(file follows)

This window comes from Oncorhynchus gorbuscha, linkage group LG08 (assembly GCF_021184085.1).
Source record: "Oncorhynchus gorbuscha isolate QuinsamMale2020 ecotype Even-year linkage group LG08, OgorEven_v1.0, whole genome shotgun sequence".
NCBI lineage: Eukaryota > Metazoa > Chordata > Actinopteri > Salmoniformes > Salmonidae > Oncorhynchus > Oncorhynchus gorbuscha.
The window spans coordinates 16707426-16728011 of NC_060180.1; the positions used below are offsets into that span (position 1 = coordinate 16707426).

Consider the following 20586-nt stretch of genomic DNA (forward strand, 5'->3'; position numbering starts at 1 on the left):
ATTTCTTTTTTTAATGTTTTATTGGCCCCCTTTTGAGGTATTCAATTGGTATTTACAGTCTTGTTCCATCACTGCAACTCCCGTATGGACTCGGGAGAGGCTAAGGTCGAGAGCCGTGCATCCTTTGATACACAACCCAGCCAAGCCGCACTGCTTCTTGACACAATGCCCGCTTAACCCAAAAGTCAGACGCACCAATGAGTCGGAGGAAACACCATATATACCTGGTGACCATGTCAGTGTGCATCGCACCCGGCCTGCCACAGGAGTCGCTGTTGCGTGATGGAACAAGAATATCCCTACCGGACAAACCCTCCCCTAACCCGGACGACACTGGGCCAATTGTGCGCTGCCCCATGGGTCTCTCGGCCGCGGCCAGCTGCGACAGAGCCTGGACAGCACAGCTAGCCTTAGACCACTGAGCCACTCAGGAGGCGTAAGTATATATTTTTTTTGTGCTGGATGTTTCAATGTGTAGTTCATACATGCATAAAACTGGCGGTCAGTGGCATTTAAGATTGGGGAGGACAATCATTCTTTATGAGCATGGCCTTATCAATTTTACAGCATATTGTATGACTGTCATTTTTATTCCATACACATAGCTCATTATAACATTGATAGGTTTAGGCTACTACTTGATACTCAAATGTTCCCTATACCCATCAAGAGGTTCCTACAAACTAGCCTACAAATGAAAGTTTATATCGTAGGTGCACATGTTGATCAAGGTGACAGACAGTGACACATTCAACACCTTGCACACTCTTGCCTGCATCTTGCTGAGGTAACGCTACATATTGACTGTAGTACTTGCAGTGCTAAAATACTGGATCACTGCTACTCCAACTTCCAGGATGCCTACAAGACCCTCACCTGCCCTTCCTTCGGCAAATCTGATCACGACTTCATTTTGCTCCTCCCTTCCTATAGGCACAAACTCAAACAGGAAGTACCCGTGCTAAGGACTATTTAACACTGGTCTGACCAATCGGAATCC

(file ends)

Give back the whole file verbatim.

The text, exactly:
This window comes from Oncorhynchus gorbuscha, linkage group LG08 (assembly GCF_021184085.1).
Source record: "Oncorhynchus gorbuscha isolate QuinsamMale2020 ecotype Even-year linkage group LG08, OgorEven_v1.0, whole genome shotgun sequence".
NCBI lineage: Eukaryota > Metazoa > Chordata > Actinopteri > Salmoniformes > Salmonidae > Oncorhynchus > Oncorhynchus gorbuscha.
The window spans coordinates 16707426-16728011 of NC_060180.1; the positions used below are offsets into that span (position 1 = coordinate 16707426).

Consider the following 20586-nt stretch of genomic DNA (forward strand, 5'->3'; position numbering starts at 1 on the left):
ATTTCTTTTTTTAATGTTTTATTGGCCCCCTTTTGAGGTATTCAATTGGTATTTACAGTCTTGTTCCATCACTGCAACTCCCGTATGGACTCGGGAGAGGCTAAGGTCGAGAGCCGTGCATCCTTTGATACACAACCCAGCCAAGCCGCACTGCTTCTTGACACAATGCCCGCTTAACCCAAAAGTCAGACGCACCAATGAGTCGGAGGAAACACCATATATACCTGGTGACCATGTCAGTGTGCATCGCACCCGGCCTGCCACAGGAGTCGCTGTTGCGTGATGGAACAAGAATATCCCTACCGGACAAACCCTCCCCTAACCCGGACGACACTGGGCCAATTGTGCGCTGCCCCATGGGTCTCTCGGCCGCGGCCAGCTGCGACAGAGCCTGGACAGCACAGCTAGCCTTAGACCACTGAGCCACTCAGGAGGCGTAAGTATATATTTTTTTTGTGCTGGATGTTTCAATGTGTAGTTCATACATGCATAAAACTGGCGGTCAGTGGCATTTAAGATTGGGGAGGACAATCATTCTTTATGAGCATGGCCTTATCAATTTTACAGCATATTGTATGACTGTCATTTTTATTCCATACACATAGCTCATTATAACATTGATAGGTTTAGGCTACTACTTGATACTCAAATGTTCCCTATACCCATCAAGAGGTTCCTACAAACTAGCCTACAAATGAAAGTTTATATCGTAGGTGCACATGTTGATCAAGGTGACAGACAGTGACACATTCAACACCTTGCACACTCTTGCCTGCATCTTGCTGAGGTAACGCTACATATTGACTGTAGTACTTGCAGTGCTAAAATACTGGATCACTGCTACTCCAACTTCCAGGATGCCTACAAGACCCTCACCTGCCCTTCCTTCGGCAAATCTGATCACGACTTCATTTTGCTCCTCCCTTCCTATAGGCACAAACTCAAACAGGAAGTACCCGTGCTAAGGACTATTTAACACTGGTCTGACCAATCGGAATCC